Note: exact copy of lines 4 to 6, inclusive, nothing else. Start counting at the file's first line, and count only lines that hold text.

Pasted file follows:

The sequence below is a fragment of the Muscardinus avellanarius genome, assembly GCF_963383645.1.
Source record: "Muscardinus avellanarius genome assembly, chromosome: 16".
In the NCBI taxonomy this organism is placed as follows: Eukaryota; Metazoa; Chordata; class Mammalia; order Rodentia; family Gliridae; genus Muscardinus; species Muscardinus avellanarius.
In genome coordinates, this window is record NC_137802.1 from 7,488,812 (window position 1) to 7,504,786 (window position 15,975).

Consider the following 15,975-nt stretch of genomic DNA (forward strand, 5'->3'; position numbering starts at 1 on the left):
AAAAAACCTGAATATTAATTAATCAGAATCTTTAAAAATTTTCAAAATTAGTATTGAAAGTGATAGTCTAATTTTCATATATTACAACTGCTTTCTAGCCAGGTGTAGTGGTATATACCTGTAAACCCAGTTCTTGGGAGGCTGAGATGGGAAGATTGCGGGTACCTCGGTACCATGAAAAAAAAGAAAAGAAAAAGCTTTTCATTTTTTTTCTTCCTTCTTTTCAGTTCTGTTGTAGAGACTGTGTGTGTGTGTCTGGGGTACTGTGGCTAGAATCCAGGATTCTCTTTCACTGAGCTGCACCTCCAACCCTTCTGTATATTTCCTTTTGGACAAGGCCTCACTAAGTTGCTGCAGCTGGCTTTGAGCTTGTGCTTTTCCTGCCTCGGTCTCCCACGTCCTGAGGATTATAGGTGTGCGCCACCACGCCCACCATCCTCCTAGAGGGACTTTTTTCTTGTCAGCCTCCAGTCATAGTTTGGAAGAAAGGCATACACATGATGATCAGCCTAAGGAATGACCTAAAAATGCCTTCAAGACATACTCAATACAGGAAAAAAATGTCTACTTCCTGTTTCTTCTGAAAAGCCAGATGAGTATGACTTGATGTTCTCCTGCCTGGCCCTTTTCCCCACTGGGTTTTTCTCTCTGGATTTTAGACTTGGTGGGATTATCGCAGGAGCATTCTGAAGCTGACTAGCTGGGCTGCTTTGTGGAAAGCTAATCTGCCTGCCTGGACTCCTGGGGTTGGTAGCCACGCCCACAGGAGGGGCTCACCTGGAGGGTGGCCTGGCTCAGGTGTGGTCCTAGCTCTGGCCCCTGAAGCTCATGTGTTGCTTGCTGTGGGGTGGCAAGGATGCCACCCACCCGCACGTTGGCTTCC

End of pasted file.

In genome coordinates, this window is record NC_137802.1 from 7,488,812 (window position 1) to 7,504,786 (window position 15,975).

Consider the following 15,975-nt stretch of genomic DNA (forward strand, 5'->3'; position numbering starts at 1 on the left):
AAAAAACCTGAATATTAATTAATCAGAATCTTTAAAAATTTTCAAAATTAGTATTGAAAGTGATAGTCTAATTTTCATATATTACAACTGCTTTCTAGCCAGGTGTAGTGGTATATACCTGTAAACCCAGTTCTTGGGAGGCTGAGATGGGAAGATTGCGGGTACCTCGGTACCATGAAAAAAAAGAAAAGAAAAAGCTTTTCATTTTTTTTCTTCCTTCTTTTCAGTTCTGTTGTAGAGACTGTGTGTGTGTGTCTGGGGTACTGTGGCTAGAATCCAGGATTCTCTTTCACTGAGCTGCACCTCCAACCCTTCTGTATATTTCCTTTTGGACAAGGCCTCACTAAGTTGCTGCAGCTGGCTTTGAGCTTGTGCTTTTCCTGCCTCGGTCTCCCACGTCCTGAGGATTATAGGTGTGCGCCACCACGCCCACCATCCTCCTAGAGGGACTTTTTTCTTGTCAGCCTCCAGTCATAGTTTGGAAGAAAGGCATACACATGATGATCAGCCTAAGGAATGACCTAAAAATGCCTTCAAGACATACTCAATACAGGAAAAAAATGTCTACTTCCTGTTTCTTCTGAAAAGCCAGATGAGTATGACTTGATGTTCTCCTGCCTGGCCCTTTTCCCCACTGGGTTTTTCTCTCTGGATTTTAGACTTGGTGGGATTATCGCAGGAGCATTCTGAAGCTGACTAGCTGGGCTGCTTTGTGGAAAGCTAATCTGCCTGCCTGGACTCCTGGGGTTGGTAGCCACGCCCACAGGAGGGGCTCACCTGGAGGGTGGCCTGGCTCAGGTGTGGTCCTAGCTCTGGCCCCTGAAGCTCATGTGTTGCTTGCTGTGGGGTGGCAAGGATGCCACCCACCCGCACGTTGGCTTCC